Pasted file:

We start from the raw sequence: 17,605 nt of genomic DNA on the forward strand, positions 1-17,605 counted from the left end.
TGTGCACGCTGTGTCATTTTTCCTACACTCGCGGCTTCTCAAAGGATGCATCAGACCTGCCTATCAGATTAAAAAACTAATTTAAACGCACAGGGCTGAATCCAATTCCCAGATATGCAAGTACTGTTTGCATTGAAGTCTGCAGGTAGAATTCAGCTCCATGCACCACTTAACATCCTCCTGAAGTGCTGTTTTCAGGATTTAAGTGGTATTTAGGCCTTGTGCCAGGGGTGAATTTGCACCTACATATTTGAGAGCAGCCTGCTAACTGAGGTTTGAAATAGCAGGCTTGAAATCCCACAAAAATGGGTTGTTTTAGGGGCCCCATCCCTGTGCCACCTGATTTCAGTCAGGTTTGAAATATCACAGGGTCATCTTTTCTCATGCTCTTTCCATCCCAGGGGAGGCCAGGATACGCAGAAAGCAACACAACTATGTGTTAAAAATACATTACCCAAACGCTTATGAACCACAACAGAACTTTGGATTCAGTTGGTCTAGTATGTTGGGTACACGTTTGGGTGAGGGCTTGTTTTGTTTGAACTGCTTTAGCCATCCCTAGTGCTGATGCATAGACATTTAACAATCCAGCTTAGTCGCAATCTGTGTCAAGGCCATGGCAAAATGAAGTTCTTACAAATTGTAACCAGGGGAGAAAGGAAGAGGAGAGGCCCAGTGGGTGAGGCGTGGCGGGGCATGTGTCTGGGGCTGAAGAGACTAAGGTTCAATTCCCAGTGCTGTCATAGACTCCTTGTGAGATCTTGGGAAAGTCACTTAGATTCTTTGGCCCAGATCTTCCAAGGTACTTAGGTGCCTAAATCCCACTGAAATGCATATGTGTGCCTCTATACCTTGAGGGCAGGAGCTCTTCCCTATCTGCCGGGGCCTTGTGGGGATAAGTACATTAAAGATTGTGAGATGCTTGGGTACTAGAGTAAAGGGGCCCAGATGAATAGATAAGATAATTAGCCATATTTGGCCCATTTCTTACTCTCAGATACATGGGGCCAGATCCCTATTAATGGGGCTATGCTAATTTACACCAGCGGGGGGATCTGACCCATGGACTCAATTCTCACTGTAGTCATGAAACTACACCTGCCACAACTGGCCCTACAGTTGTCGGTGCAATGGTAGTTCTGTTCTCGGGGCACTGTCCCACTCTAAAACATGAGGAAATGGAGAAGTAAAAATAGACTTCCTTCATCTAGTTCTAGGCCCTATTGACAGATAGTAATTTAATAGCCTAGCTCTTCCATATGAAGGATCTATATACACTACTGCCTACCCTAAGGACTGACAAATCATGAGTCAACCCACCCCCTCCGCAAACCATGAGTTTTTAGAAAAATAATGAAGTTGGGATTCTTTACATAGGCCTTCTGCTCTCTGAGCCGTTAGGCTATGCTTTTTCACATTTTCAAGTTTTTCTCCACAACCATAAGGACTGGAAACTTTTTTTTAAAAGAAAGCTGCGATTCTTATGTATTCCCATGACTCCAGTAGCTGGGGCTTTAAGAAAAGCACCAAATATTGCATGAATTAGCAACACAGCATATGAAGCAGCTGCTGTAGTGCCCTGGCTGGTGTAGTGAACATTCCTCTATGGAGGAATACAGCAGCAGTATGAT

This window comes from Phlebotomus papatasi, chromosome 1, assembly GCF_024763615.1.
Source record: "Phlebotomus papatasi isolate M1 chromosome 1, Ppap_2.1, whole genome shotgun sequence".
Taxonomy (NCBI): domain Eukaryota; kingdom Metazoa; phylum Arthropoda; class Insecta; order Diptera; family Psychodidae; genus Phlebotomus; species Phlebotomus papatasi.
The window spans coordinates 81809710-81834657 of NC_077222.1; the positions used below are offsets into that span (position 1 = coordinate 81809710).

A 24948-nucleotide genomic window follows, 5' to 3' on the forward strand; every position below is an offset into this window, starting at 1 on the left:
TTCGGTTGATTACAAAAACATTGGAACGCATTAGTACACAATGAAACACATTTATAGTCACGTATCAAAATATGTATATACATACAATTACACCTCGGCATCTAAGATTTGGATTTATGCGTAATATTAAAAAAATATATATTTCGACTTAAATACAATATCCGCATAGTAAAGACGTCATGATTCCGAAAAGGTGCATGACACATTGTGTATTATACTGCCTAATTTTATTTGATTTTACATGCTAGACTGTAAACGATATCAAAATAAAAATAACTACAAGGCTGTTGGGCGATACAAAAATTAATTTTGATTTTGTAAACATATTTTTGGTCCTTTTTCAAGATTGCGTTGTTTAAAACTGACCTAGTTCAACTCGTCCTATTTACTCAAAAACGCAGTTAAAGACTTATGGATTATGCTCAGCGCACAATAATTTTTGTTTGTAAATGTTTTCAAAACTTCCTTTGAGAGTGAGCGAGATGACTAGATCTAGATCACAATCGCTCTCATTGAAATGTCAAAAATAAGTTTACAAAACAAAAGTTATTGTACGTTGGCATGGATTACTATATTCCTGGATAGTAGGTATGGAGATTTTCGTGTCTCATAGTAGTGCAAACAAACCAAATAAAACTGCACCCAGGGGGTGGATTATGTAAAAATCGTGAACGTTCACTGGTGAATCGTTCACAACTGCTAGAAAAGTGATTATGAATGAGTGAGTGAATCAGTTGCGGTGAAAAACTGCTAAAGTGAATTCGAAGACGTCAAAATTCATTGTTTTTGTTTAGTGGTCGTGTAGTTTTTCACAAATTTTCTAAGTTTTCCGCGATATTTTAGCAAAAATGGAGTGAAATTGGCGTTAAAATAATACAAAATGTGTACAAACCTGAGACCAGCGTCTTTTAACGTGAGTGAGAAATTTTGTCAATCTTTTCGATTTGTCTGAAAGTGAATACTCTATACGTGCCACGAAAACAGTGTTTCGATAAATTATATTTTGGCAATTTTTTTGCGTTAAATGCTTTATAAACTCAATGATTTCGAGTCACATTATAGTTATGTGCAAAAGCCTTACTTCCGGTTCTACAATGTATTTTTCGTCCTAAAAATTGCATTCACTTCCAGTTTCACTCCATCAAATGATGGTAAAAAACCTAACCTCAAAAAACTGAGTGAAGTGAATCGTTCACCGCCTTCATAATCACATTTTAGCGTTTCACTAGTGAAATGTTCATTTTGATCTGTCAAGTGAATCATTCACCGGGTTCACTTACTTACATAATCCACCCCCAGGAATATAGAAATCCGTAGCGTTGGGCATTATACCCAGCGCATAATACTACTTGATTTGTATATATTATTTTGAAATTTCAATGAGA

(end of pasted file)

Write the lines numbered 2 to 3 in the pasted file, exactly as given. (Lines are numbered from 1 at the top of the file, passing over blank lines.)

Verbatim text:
TGTGCACGCTGTGTCATTTTTCCTACACTCGCGGCTTCTCAAAGGATGCATCAGACCTGCCTATCAGATTAAAAAACTAATTTAAACGCACAGGGCTGAATCCAATTCCCAGATATGCAAGTACTGTTTGCATTGAAGTCTGCAGGTAGAATTCAGCTCCATGCACCACTTAACATCCTCCTGAAGTGCTGTTTTCAGGATTTAAGTGGTATTTAGGCCTTGTGCCAGGGGTGAATTTGCACCTACATATTTGAGAGCAGCCTGCTAACTGAGGTTTGAAATAGCAGGCTTGAAATCCCACAAAAATGGGTTGTTTTAGGGGCCCCATCCCTGTGCCACCTGATTTCAGTCAGGTTTGAAATATCACAGGGTCATCTTTTCTCATGCTCTTTCCATCCCAGGGGAGGCCAGGATACGCAGAAAGCAACACAACTATGTGTTAAAAATACATTACCCAAACGCTTATGAACCACAACAGAACTTTGGATTCAGTTGGTCTAGTATGTTGGGTACACGTTTGGGTGAGGGCTTGTTTTGTTTGAACTGCTTTAGCCATCCCTAGTGCTGATGCATAGACATTTAACAATCCAGCTTAGTCGCAATCTGTGTCAAGGCCATGGCAAAATGAAGTTCTTACAAATTGTAACCAGGGGAGAAAGGAAGAGGAGAGGCCCAGTGGGTGAGGCGTGGCGGGGCATGTGTCTGGGGCTGAAGAGACTAAGGTTCAATTCCCAGTGCTGTCATAGACTCCTTGTGAGATCTTGGGAAAGTCACTTAGATTCTTTGGCCCAGATCTTCCAAGGTACTTAGGTGCCTAAATCCCACTGAAATGCATATGTGTGCCTCTATACCTTGAGGGCAGGAGCTCTTCCCTATCTGCCGGGGCCTTGTGGGGATAAGTACATTAAAGATTGTGAGATGCTTGGGTACTAGAGTAAAGGGGCCCAGATGAATAGATAAGATAATTAGCCATATTTGGCCCATTTCTTACTCTCAGATACATGGGGCCAGATCCCTATTAATGGGGCTATGCTAATTTACACCAGCGGGGGGATCTGACCCATGGACTCAATTCTCACTGTAGTCATGAAACTACACCTGCCACAACTGGCCCTACAGTTGTCGGTGCAATGGTAGTTCTGTTCTCGGGGCACTGTCCCACTCTAAAACATGAGGAAATGGAGAAGTAAAAATAGACTTCCTTCATCTAGTTCTAGGCCCTATTGACAGATAGTAATTTAATAGCCTAGCTCTTCCATATGAAGGATCTATATACACTACTGCCTACCCTAAGGACTGACAAATCATGAGTCAACCCACCCCCTCCGCAAACCATGAGTTTTTAGAAAAATAATGAAGTTGGGATTCTTTACATAGGCCTTCTGCTCTCTGAGCCGTTAGGCTATGCTTTTTCACATTTTCAAGTTTTTCTCCACAACCATAAGGACTGGAAACTTTTTTTTAAAAGAAAGCTGCGATTCTTATGTATTCCCATGACTCCAGTAGCTGGGGCTTTAAGAAAAGCACCAAATATTGCATGAATTAGCAACACAGCATATGAAGCAGCTGCTGTAGTGCCCTGGCTGGTGTAGTGAACATTCCTCTATGGAGGAATACAGCAGCAGTATGAT

This window comes from Phlebotomus papatasi, chromosome 1, assembly GCF_024763615.1.